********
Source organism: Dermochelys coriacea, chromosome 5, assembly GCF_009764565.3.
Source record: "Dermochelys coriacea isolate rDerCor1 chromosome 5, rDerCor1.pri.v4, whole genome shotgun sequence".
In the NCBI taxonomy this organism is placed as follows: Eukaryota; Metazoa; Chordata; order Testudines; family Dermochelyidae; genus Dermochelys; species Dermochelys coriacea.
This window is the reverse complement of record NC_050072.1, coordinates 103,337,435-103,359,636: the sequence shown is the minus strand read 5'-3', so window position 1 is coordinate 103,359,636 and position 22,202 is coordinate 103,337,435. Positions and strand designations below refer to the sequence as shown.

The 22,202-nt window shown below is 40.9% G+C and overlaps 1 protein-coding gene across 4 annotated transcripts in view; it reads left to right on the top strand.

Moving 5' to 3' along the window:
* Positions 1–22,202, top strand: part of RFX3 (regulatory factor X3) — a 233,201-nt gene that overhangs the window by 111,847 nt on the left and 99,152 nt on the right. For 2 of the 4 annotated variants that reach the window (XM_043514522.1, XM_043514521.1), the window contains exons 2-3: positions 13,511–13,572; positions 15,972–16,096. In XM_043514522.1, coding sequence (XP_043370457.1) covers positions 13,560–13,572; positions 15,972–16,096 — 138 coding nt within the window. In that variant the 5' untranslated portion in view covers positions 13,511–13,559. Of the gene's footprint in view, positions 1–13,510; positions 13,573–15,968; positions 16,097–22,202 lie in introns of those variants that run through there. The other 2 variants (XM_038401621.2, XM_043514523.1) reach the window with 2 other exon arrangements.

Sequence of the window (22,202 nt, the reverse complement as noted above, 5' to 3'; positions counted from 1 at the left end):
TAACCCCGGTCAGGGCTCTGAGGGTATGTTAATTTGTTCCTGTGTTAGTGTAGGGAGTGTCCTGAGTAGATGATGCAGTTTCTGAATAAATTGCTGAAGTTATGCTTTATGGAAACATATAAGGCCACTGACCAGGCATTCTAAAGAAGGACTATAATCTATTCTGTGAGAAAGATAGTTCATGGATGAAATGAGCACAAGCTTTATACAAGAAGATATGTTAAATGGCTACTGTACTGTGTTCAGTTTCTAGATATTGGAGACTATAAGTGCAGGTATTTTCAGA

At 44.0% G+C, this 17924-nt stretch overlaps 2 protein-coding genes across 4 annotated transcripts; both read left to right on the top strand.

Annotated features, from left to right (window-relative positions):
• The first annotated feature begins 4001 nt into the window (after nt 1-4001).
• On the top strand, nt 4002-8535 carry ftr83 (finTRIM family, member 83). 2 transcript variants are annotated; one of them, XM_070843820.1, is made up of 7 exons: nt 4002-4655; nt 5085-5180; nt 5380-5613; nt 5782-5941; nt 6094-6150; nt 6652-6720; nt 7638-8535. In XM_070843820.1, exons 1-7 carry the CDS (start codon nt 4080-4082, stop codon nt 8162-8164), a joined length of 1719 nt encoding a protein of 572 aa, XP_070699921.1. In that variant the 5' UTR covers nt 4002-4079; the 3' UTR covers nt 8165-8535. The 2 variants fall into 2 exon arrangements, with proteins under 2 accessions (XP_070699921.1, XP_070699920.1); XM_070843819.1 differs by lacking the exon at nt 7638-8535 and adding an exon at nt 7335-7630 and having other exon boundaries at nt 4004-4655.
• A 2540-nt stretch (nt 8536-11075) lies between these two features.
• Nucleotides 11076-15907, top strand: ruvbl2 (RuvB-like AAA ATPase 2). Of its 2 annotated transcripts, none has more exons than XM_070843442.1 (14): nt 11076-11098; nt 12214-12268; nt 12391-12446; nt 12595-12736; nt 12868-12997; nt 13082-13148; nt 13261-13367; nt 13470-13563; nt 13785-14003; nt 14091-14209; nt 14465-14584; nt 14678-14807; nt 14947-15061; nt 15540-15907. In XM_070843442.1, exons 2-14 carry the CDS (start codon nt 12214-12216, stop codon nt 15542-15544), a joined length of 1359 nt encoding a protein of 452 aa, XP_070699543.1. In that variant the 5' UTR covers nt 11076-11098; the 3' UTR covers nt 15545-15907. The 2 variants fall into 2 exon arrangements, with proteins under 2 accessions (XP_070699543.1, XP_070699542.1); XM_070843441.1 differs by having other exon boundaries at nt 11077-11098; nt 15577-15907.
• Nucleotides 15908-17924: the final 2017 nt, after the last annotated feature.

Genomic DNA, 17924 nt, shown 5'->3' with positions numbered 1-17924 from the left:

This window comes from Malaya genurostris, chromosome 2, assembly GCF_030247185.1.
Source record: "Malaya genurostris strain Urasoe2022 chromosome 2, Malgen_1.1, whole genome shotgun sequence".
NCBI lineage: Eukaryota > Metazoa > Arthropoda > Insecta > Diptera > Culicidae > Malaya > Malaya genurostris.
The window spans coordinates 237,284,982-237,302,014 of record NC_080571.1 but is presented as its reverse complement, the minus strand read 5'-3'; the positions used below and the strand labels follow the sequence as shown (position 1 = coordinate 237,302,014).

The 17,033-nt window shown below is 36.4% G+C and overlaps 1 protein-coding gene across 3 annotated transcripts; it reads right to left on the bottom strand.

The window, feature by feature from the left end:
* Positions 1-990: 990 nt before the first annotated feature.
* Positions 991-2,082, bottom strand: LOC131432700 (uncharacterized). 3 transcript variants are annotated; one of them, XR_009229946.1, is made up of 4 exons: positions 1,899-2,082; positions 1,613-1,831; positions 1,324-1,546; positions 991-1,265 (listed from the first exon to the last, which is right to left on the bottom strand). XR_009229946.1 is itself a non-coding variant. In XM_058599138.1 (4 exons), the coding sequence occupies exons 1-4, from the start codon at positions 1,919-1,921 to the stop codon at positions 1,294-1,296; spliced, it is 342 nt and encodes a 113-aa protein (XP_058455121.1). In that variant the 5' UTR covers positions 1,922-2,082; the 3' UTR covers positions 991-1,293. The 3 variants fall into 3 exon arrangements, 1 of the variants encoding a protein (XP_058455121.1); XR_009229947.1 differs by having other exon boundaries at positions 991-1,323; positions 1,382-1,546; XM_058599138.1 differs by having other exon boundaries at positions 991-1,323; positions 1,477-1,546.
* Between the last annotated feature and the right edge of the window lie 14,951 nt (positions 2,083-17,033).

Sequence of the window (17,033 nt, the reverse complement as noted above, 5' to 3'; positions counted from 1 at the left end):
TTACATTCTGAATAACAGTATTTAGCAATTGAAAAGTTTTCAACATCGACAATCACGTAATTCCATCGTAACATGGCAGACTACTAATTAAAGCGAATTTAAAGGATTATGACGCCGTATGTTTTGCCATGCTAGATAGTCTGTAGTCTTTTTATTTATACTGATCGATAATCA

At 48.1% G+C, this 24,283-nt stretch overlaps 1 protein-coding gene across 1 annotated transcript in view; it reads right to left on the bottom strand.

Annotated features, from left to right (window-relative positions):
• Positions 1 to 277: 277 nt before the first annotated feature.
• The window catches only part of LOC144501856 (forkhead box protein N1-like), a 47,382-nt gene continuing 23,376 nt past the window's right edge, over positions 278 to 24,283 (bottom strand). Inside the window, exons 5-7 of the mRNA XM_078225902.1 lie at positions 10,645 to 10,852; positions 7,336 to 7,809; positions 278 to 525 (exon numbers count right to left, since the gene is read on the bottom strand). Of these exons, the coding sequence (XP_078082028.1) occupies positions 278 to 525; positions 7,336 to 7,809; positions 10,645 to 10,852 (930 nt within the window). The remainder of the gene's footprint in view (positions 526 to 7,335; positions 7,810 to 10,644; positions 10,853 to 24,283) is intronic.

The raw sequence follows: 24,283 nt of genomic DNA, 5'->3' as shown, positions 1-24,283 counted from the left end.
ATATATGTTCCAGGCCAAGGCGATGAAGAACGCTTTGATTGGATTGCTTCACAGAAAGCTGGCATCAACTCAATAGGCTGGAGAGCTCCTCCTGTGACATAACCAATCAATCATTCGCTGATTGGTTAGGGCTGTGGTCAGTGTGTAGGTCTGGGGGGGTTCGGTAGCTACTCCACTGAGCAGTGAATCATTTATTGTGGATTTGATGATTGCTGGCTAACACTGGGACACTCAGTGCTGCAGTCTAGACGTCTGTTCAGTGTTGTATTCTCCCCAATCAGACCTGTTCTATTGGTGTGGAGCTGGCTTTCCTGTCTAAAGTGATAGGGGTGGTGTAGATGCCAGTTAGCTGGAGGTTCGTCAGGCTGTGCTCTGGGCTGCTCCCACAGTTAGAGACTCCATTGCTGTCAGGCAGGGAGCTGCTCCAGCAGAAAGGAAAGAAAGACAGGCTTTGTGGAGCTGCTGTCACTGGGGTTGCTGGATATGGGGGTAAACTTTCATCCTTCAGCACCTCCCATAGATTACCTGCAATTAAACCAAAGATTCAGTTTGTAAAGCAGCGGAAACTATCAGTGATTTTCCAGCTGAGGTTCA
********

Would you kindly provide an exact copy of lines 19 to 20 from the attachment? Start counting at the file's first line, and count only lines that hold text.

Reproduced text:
Source record: "Malaya genurostris strain Urasoe2022 chromosome 2, Malgen_1.1, whole genome shotgun sequence".
NCBI lineage: Eukaryota > Metazoa > Arthropoda > Insecta > Diptera > Culicidae > Malaya > Malaya genurostris.